Objects of Mourning, 2006-2010
Objects of Mourning
Through this body of work and research I seek to understand how everyday objects assist us in transitioning through the difficult process of grief/mourning. I am interested in how mourning and commemoration is contained within objects and our constructed systems. During the process of mourning, objects can link us to loved ones that have passed or moments in life that are fleeting. This has inspired a strong interest in objects and motifs, which are sadly, no longer used or valued as they once were. These once beautifully decorative and valued objects carry with them the potential to become a source of meaning beyond their physical properties and an outlet for displacement, emptiness, loss, sentimentality, as well as hope and understanding.
Object of Mourning: Liminality
This work is inspired by my interest in the concentrated and outward mourning practices of the Victorian Era in contrast to the lack of negotiating loss and mourning within contemporary western culture. The mood of the era and the moral values of the Victorian times allowed them to express their sorrow in their outward appearance, especially through their manner of dress. It is distressing, that as a culture, we do not publicly grieve for our dead. An expression of self-identity, family connectedness, a general concern for others, and the constant reminder of the inevitable is lost. Where is the space for the grief in our lives? I find the Victorian sentimentality towards death, and that of other cultures, a moving testament in allowing oneself to express publicly, deeply personal moments.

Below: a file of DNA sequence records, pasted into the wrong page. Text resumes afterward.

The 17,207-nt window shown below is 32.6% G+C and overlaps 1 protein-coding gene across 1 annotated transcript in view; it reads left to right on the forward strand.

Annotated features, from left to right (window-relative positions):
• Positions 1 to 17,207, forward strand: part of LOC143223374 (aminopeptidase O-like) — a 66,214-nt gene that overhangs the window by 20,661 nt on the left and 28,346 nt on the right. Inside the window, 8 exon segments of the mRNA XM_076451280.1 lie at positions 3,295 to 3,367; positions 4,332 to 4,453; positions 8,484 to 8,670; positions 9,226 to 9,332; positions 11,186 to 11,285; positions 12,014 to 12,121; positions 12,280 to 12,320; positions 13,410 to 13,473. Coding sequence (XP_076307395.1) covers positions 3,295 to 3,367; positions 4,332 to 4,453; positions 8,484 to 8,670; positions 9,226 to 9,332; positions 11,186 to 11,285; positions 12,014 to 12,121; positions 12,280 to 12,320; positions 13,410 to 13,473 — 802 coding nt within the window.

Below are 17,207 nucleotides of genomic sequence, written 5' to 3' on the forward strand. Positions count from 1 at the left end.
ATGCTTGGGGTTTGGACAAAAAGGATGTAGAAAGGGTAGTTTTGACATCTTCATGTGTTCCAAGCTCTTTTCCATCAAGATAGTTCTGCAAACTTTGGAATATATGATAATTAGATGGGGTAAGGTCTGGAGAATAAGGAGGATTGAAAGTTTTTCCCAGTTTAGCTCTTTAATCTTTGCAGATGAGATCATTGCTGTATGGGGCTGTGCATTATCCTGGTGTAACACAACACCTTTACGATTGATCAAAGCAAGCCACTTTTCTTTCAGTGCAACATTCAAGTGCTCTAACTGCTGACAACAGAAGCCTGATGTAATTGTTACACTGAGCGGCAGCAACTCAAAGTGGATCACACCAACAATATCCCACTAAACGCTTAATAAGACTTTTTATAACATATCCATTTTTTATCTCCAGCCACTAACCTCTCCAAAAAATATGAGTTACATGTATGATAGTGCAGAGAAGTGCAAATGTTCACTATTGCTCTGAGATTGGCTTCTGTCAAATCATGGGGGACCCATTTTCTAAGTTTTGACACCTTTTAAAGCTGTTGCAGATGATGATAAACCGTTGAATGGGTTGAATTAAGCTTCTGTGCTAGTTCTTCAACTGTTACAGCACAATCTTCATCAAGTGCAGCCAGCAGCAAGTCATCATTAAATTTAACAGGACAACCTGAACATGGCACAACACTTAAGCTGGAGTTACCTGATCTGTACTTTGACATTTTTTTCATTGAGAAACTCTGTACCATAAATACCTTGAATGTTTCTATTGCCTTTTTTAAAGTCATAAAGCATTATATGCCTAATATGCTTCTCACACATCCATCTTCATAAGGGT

From June 21st, 2009 to June 21st 2010, I constructed and wore a brooch a day for the duration of a year. The brooches are made from many different materials and objects, but primarily from black and gray fabrics, so familiar to the women of the Victorian era who took on the burden of publicly mourning. This time, set aside every day, to construct a brooch, whether it was a few minutes or an hour, allowed me the space to consider more deeply my relationship with loved ones, who have passed away. It afforded me the opportunity to reflect on the constant, and exhausting work involved in moving through the grieving process. Wearing the brooches, on a daily basis became a signifier and prosthetic. They also served as conduits for memory to reside, as well as a chance to reconsider the void within our inward and outward mourning practice.